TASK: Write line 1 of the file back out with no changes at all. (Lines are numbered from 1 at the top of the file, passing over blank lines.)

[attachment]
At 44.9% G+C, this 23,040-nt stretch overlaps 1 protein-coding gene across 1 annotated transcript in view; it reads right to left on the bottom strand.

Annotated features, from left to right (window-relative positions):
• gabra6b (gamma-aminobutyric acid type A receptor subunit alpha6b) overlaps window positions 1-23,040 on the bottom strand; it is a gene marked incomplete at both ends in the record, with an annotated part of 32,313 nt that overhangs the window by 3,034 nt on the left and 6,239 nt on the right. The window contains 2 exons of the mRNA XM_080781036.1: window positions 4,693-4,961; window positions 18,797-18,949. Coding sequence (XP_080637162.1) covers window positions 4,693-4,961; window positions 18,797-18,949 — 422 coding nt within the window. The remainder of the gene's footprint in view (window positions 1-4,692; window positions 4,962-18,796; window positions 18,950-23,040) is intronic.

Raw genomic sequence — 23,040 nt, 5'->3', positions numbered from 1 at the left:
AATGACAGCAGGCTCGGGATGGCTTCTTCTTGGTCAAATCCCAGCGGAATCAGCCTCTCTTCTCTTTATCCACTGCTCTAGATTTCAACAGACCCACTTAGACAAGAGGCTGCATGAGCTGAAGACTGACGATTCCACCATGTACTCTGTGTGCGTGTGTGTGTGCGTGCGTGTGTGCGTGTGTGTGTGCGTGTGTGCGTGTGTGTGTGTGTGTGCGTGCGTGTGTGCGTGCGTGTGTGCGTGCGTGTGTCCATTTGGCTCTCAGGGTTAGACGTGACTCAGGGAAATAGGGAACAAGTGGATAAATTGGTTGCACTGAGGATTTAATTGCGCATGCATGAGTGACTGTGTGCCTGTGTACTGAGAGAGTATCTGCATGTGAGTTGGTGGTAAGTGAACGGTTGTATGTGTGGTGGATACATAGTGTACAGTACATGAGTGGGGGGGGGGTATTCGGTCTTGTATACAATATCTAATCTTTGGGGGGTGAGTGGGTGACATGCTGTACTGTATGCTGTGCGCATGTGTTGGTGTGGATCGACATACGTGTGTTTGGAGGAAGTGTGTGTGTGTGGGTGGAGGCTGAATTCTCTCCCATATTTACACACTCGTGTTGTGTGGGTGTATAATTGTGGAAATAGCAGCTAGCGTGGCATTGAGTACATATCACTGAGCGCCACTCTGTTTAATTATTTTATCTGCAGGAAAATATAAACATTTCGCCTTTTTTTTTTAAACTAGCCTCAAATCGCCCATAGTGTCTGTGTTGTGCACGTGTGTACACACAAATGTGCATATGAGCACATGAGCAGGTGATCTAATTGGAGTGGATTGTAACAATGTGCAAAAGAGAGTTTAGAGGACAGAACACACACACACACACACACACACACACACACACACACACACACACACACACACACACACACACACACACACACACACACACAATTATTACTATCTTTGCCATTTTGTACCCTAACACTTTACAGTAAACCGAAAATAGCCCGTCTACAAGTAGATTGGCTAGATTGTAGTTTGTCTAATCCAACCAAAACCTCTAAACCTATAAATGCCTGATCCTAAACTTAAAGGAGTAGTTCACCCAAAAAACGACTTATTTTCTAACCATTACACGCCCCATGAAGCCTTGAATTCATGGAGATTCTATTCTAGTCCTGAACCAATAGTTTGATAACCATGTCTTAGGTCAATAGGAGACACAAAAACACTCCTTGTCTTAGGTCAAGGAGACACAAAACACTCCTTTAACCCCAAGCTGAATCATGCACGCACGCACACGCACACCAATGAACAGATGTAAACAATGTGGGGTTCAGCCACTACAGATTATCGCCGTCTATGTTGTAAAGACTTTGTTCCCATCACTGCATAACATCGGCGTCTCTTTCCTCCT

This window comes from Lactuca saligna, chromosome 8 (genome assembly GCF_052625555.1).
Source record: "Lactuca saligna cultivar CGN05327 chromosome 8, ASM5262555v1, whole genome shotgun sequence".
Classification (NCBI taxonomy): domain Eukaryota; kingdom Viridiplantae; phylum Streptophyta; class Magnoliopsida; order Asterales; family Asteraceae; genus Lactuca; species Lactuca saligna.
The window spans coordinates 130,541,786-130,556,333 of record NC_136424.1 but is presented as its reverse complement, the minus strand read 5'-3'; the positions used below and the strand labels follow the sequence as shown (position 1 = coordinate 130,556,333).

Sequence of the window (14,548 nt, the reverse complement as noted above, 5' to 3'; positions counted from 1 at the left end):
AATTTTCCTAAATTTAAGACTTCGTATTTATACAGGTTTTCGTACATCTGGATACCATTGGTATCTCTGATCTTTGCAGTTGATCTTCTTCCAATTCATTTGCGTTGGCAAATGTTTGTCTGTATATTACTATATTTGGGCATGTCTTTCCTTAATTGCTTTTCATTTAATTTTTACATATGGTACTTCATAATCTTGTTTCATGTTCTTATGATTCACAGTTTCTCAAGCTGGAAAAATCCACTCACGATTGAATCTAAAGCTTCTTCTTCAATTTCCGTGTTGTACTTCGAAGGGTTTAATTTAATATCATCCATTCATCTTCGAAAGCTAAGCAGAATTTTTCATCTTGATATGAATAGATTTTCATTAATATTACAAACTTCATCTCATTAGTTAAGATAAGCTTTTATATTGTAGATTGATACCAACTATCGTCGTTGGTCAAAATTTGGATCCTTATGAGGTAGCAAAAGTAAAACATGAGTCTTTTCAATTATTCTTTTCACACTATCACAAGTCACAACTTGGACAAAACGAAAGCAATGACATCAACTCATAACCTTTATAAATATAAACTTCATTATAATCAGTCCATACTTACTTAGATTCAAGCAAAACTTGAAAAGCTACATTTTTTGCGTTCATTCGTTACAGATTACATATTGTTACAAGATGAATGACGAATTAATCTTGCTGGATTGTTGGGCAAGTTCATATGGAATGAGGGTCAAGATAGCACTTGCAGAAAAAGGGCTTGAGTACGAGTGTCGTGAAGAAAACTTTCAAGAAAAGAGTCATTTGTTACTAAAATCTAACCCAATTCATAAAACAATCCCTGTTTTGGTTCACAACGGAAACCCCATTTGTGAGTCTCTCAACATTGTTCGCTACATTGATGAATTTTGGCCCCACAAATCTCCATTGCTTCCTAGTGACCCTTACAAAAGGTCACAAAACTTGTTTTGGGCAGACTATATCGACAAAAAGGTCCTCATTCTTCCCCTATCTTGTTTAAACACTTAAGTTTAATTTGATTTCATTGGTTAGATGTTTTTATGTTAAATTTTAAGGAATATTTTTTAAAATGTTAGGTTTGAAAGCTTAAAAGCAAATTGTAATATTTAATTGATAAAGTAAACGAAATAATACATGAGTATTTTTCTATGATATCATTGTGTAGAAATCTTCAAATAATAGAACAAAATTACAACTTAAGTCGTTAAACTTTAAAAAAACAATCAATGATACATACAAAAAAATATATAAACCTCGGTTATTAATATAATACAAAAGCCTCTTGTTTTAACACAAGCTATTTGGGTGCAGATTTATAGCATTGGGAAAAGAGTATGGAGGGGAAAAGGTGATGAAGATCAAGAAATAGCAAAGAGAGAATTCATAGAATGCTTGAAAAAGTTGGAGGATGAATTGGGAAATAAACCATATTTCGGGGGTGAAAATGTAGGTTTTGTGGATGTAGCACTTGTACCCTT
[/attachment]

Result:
At 44.9% G+C, this 23,040-nt stretch overlaps 1 protein-coding gene across 1 annotated transcript in view; it reads right to left on the bottom strand.